There are only two US aircraft carriers in the Western Pacific right now.
And both have just reported being overwhelmed by an out-of-control Covid-19 outbreak, with at least 200 sailors with the disease on the USS Theodore Roosevelt in Guam and an unknown number on the USS Ronald Reagan and at the U.S. base in Japan were it’s parked.
USS Theodore Roosevelt
More than 200 sailors have tested positive on the USS Theodore Roosevelt.
The commander of the USS Theodore Roosevelt has warned Navy leadership that decisive action is required to save the lives of the ship’s crew.
“We are not at war. Sailors do not need to die. If we do not act now, we are failing to properly take care of our most trusted asset — our Sailors. The spread of the disease is ongoing and accelerating,” Capt. Brett Crozier wrote in a memo to the Navy’s Pacific Fleet.
“Decisive action is required. Removing the majority of personnel from a deployed US nuclear aircraft carrier and isolating them for two weeks may seem like an extraordinary measure
“This is a necessary risk. It will enable the carrier and air wing to get back underway as quickly as possible while ensuring the health and safety of our Sailors. Keeping over 4,000 young men and women on board the TR is an unnecessary risk and breaks faith with those Sailors entrusted to our care.”
USS Ronald Reagan
The USS Theodore Roosevelt isn’t the only Navy aircraft carrier in the Western Pacific that’s currently dealing the threat of the novel coronavirus (COVID-19) among its sailors.
Fox News reports, citing U.S. officials, that the USS Ronald Reagan aircraft carrier has two sailors who have tested positive for COVID-19 in recent days.
Details in the Fox News report are limited, and while Task & Purpose was unable to independently confirm those cases, the report comes amid news of a potential COVID-19 outbreak at Yokosuka Naval base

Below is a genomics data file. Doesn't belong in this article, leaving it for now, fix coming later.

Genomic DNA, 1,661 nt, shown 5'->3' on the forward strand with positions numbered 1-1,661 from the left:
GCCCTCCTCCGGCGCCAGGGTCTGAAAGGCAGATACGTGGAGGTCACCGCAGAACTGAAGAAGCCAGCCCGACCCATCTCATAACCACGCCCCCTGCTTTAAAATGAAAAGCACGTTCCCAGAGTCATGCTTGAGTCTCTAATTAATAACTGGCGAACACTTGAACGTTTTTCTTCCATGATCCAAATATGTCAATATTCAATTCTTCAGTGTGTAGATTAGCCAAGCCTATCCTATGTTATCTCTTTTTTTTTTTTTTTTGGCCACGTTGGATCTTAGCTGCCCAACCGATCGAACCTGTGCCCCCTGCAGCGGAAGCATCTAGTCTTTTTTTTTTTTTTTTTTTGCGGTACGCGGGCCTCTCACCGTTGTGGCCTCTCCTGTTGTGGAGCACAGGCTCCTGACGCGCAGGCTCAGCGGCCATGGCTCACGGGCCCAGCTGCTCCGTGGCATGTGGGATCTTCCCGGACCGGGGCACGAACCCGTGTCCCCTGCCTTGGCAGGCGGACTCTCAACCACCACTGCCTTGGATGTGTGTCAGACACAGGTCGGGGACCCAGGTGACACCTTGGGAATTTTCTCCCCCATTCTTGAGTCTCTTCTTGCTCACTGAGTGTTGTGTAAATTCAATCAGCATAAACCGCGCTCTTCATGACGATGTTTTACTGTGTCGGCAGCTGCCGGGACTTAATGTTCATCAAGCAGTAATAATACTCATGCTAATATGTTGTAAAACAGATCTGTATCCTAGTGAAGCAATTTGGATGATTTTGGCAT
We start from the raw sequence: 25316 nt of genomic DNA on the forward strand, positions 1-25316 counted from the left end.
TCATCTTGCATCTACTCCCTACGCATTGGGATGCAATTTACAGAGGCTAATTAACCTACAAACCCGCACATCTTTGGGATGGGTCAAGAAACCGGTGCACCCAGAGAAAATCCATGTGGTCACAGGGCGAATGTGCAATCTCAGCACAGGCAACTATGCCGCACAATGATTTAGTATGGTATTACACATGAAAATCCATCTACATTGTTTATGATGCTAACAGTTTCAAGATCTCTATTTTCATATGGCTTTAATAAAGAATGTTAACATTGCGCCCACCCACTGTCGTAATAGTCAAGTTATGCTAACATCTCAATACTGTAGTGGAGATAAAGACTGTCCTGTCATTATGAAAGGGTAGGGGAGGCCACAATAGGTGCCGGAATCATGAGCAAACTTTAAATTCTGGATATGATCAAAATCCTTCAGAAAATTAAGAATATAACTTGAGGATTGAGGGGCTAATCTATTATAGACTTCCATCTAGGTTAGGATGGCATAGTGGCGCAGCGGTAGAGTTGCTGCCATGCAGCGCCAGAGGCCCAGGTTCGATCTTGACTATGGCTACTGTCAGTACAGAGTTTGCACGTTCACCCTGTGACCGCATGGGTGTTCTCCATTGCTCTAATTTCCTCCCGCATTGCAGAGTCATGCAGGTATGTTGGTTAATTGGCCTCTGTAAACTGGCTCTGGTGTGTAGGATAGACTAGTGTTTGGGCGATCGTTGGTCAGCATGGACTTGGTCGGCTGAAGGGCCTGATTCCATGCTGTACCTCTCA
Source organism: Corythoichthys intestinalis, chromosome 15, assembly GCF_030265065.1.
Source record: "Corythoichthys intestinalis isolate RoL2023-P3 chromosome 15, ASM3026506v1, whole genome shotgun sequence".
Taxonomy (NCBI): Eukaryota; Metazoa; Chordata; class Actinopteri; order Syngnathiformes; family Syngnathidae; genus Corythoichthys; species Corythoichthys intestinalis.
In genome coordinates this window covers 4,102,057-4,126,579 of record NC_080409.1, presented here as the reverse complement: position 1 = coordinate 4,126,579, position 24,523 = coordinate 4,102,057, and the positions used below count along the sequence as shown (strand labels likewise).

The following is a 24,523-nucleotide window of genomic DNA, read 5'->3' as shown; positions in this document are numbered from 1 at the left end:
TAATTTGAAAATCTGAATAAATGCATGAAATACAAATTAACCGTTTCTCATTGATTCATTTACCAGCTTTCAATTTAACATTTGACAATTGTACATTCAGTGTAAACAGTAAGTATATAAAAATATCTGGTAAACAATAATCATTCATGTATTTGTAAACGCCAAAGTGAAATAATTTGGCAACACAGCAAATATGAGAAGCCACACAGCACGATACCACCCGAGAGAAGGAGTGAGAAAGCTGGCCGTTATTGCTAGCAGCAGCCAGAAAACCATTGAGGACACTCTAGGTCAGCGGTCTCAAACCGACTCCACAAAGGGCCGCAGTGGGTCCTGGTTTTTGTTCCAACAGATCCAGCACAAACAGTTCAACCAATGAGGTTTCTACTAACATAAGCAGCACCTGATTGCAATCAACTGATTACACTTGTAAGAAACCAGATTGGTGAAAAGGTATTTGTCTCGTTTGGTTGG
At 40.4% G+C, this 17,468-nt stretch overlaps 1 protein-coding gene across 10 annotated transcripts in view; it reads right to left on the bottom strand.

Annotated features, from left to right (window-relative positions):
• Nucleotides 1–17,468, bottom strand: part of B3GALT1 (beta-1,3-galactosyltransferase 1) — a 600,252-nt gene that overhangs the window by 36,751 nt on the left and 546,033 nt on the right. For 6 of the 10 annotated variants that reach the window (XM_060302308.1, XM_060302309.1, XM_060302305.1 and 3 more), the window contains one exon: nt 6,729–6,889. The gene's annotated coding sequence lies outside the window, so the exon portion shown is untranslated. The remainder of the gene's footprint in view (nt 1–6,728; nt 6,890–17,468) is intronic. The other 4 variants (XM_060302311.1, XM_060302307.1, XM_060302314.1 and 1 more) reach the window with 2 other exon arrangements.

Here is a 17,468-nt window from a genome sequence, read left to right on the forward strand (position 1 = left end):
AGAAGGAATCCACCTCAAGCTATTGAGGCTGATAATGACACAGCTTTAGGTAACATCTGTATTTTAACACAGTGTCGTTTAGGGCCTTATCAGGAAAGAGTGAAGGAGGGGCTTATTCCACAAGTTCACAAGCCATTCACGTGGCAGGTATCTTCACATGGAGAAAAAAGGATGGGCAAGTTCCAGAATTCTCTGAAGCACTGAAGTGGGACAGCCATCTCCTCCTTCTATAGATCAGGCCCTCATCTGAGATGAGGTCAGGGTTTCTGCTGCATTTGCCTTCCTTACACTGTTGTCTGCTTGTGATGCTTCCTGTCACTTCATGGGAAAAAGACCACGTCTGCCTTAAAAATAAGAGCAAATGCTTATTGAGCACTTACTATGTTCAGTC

On Thursday, the Navy announced that a U.S. service member assigned to Commander Fleet Activities Yokosuka, where the Reagan is permanently forward deployed, had tested positive for COVID-19.
On Friday evening, Officials at Yokosuka Naval Base announced that two additional sailors assigned to CFAY had tested positive for COVID-19, prompting a 48-hour lockdown for service members base residents, per Stars and Stripes.
Those new cases “have no known connection to the first positive result,” according to Yokosuka commander Capt. Rich Jarrett.
“With the unknown origins of these new cases, we need to take some immediate conservative actions to protect the health of our community until the nature of the public health threat can be characterized,” Jarrett said in a statement.
Major blow for US Navy
While Acting Navy Secretary Thomas Modly stressed that the Roosevelt in particular was “operationally capable if called upon to do so,” it’s unclear if the Reagan, currently undergoing maintenance at Yokosuka anyway, might face a similar impact on readiness as the service works to halt the spread of COVID-19 in the ranks.
Sidelining two aircraft carriers in the span of a few weeks would prove a major blow for the Navy’s carrier force, which has suffered from worrying deployment gaps in recent years, especially given the Pentagon’s ongoing focus on countering China in the Pacific.
“I gave the fleet guidance and said, we have to do three things,” Pacific Fleet commander Adm. John Aquilino told USNI News on Wednesday. “The first is to ensure the health of our sailors and their families. The second is to ensure that we don’t spread this disease either to the homeland or to our allies and partners. And then the third is that we ensure we maintain our warfighting readiness.“
While the extent of the spread of COVID-19 across the Navy’s Japan-based sailors remains unclear, both aircraft carriers present unique challenge to the Navy where close quarters, communal living, and constant activity make social distancing to prevent transmission a near impossibility.